WANT the best out of life? You should move to the islands, a study claims.

According to a Bank of Scotland survey, Orkney, the Shetland Islands and the Western Isles are the best places to be, with quality of life there outstripping that offered anywhere else in the country.

The offshore communities were top three in the bank’s lifestyle list thanks to their high employment, low populations and low crime rates.

The burglary rate in first-placed Orkney is just 3.7 per 10,000 people, compared to the Scottish average of 24.2.

Residents recorded a satisfaction rating of 8.3 out of ten, with 96.6 per cent in good or fairly good health.

Children there benefit from the highest level of spending per pupil in the UK, at £9,662 compared with £5,928 for the Scottish average and £4,645 for the UK.

Meanwhile, the employment rate tops the UK scale at 87 per cent and population density is at a low 22 residents per square kilometre, with only 147 cars per km sq on the roads against the UK figure of 9,519.

But despite all its plus points, Orkney – which also led Scottish results last year – still lost out to leafy Hart in Hampshire for the UK top spot.

The wealthy district has high wages and house prices to match.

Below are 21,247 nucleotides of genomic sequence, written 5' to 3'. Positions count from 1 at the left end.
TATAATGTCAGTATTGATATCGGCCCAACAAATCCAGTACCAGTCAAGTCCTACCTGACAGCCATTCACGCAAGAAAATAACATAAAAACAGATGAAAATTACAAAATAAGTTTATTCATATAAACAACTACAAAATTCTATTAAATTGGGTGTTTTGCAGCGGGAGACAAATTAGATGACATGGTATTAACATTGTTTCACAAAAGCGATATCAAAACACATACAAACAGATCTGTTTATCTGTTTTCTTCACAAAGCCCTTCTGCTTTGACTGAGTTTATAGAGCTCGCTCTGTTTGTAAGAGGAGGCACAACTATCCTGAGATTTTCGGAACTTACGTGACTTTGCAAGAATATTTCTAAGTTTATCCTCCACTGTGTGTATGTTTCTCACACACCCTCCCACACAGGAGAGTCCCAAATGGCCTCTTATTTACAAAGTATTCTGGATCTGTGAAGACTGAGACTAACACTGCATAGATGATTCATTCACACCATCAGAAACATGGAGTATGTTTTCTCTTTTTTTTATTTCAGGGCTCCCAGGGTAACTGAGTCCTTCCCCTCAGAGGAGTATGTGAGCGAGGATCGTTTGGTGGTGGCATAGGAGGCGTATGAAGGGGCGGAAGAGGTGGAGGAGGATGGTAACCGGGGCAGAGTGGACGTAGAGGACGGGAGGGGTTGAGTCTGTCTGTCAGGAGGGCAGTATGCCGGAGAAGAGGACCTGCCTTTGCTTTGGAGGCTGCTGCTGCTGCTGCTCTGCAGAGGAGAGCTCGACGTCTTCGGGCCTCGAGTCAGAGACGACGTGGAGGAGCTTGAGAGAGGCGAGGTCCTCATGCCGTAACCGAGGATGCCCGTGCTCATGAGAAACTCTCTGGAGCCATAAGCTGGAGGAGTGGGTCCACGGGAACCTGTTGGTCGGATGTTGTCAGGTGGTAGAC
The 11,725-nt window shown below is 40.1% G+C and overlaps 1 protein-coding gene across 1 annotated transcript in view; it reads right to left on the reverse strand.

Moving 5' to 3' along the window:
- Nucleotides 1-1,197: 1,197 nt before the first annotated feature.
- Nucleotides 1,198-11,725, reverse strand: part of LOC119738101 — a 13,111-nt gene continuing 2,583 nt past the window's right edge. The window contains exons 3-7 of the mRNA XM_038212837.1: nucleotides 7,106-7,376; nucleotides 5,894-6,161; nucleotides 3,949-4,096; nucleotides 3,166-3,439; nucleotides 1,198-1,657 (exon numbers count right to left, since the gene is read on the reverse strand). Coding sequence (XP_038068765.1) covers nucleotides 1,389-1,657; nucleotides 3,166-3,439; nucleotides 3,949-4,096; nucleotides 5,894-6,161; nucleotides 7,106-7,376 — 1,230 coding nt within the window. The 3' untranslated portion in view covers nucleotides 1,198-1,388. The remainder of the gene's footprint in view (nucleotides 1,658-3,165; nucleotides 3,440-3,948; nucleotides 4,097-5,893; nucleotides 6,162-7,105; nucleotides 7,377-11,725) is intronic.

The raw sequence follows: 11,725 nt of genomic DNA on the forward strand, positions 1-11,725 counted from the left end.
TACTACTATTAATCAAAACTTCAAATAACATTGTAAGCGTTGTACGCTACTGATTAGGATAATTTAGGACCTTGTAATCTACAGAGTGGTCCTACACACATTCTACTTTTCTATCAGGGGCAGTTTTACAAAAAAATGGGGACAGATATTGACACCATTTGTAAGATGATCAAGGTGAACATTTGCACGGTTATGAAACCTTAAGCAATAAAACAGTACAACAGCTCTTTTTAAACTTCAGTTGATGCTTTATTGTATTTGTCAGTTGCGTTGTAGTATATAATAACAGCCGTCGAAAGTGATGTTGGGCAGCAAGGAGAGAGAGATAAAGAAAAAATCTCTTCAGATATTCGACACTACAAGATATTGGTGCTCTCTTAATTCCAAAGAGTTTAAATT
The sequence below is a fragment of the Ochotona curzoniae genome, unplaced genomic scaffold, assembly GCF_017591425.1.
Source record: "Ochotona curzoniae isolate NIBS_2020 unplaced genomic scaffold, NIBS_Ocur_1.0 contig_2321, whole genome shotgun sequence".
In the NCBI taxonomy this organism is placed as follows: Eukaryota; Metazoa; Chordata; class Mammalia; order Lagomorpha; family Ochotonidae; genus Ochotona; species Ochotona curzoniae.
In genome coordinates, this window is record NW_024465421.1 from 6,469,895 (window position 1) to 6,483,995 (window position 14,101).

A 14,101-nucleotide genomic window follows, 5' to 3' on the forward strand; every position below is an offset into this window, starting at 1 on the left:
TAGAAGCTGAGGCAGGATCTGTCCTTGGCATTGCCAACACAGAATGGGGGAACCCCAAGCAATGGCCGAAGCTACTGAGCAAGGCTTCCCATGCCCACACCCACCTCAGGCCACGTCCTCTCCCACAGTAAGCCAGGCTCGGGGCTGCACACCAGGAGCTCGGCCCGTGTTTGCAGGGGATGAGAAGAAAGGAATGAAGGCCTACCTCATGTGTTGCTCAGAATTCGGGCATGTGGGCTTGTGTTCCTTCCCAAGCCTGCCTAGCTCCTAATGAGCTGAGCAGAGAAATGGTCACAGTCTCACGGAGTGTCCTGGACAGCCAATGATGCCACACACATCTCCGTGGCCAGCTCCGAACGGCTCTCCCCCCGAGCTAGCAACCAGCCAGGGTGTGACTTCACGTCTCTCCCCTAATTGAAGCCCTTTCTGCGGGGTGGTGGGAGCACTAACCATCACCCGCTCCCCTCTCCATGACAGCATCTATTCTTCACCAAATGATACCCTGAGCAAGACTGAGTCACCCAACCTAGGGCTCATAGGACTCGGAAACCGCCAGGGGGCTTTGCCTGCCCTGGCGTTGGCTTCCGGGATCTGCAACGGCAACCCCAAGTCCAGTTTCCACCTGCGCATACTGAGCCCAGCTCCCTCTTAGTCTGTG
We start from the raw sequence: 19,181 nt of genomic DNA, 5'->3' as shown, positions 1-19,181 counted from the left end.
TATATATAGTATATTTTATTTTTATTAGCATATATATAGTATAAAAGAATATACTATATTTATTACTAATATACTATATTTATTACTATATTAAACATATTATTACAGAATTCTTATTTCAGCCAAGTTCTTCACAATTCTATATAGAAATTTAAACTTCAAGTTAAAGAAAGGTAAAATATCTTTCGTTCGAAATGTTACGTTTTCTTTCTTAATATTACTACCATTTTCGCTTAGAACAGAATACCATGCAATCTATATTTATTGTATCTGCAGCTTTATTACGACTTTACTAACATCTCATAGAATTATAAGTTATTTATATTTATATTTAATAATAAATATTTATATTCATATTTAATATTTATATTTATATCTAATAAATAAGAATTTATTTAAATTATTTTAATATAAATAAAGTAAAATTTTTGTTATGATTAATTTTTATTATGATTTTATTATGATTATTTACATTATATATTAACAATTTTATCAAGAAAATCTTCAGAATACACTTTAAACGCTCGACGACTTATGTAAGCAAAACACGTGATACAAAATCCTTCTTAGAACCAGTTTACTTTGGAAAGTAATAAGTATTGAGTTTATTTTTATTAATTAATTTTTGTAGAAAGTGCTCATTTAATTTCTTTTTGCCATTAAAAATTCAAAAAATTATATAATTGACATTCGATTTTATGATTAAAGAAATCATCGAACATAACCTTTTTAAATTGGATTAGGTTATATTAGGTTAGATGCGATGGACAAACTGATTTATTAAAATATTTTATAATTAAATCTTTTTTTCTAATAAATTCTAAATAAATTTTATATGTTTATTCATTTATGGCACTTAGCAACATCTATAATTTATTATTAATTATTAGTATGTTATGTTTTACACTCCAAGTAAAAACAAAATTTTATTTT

Graham Blair, mortgage director at Bank of Scotland, said: “It’s great to see Orkney retain its title of best place to live in Scotland and the second best place to live in the whole of the UK, losing out narrowly to Hart in the South East of England.

“With high employment, low population and traffic levels, as well as having lots to do and see, it’s no wonder that Orcadians also have the highest life satisfaction ratings.”

The highest weekly average earnings in Scotland are in Stirling, at £845 per week, followed by East Renfrewshire at £789 and East Dunbartonshire at £739 against an average of £630.

At 4.9 habitable rooms, East Renfrewshire and the Western Isles boast the country’s biggest homes, with the smallest homes (4.2 habitable rooms) in West Dunbartonshire.

Aberdeen was found to be the sunniest place in Scotland, with 27.9 hours of sunshine a week, while Dundee experiences the lowest annual rainfall.

Argyll and Bute was the wettest region, with 2165mm of rain against the Scottish average of 1311mm.

Those in biggest city Glasgow were found to have the worst quality of life.

Blair added: “Looking at the differences between the 2016 and 2017 results, it’s good to see East Renfrewshire, with its great education results and high weekly earnings average climb from 15th place to 11th.

“Aberdeen City has seen a drop from 11th to 17th in the rankings despite retaining the title of sunniest place in Scotland.”